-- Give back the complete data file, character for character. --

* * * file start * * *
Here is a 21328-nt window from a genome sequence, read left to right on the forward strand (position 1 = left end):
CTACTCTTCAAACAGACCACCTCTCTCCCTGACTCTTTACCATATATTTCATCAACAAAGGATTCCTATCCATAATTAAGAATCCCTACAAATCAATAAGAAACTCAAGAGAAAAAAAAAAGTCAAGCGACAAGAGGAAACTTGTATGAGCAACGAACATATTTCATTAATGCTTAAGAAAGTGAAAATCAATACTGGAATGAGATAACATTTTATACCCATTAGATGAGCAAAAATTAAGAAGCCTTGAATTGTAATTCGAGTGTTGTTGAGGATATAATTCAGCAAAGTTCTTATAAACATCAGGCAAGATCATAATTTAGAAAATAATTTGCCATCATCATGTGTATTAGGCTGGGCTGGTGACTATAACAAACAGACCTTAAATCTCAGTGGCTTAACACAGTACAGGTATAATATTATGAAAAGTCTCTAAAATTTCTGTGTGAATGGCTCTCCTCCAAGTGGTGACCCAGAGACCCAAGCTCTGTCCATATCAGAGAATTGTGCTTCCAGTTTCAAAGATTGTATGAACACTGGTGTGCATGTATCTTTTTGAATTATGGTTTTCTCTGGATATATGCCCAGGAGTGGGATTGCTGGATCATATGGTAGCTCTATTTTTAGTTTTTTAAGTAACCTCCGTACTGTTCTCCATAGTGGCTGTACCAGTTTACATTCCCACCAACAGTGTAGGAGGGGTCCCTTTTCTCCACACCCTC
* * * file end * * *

Here is a 21328-nt window from a genome sequence, read left to right on the forward strand (position 1 = left end):
CTACTCTTCAAACAGACCACCTCTCTCCCTGACTCTTTACCATATATTTCATCAACAAAGGATTCCTATCCATAATTAAGAATCCCTACAAATCAATAAGAAACTCAAGAGAAAAAAAAAAGTCAAGCGACAAGAGGAAACTTGTATGAGCAACGAACATATTTCATTAATGCTTAAGAAAGTGAAAATCAATACTGGAATGAGATAACATTTTATACCCATTAGATGAGCAAAAATTAAGAAGCCTTGAATTGTAATTCGAGTGTTGTTGAGGATATAATTCAGCAAAGTTCTTATAAACATCAGGCAAGATCATAATTTAGAAAATAATTTGCCATCATCATGTGTATTAGGCTGGGCTGGTGACTATAACAAACAGACCTTAAATCTCAGTGGCTTAACACAGTACAGGTATAATATTATGAAAAGTCTCTAAAATTTCTGTGTGAATGGCTCTCCTCCAAGTGGTGACCCAGAGACCCAAGCTCTGTCCATATCAGAGAATTGTGCTTCCAGTTTCAAAGATTGTATGAACACTGGTGTGCATGTATCTTTTTGAATTATGGTTTTCTCTGGATATATGCCCAGGAGTGGGATTGCTGGATCATATGGTAGCTCTATTTTTAGTTTTTTAAGTAACCTCCGTACTGTTCTCCATAGTGGCTGTACCAGTTTACATTCCCACCAACAGTGTAGGAGGGGTCCCTTTTCTCCACACCCTC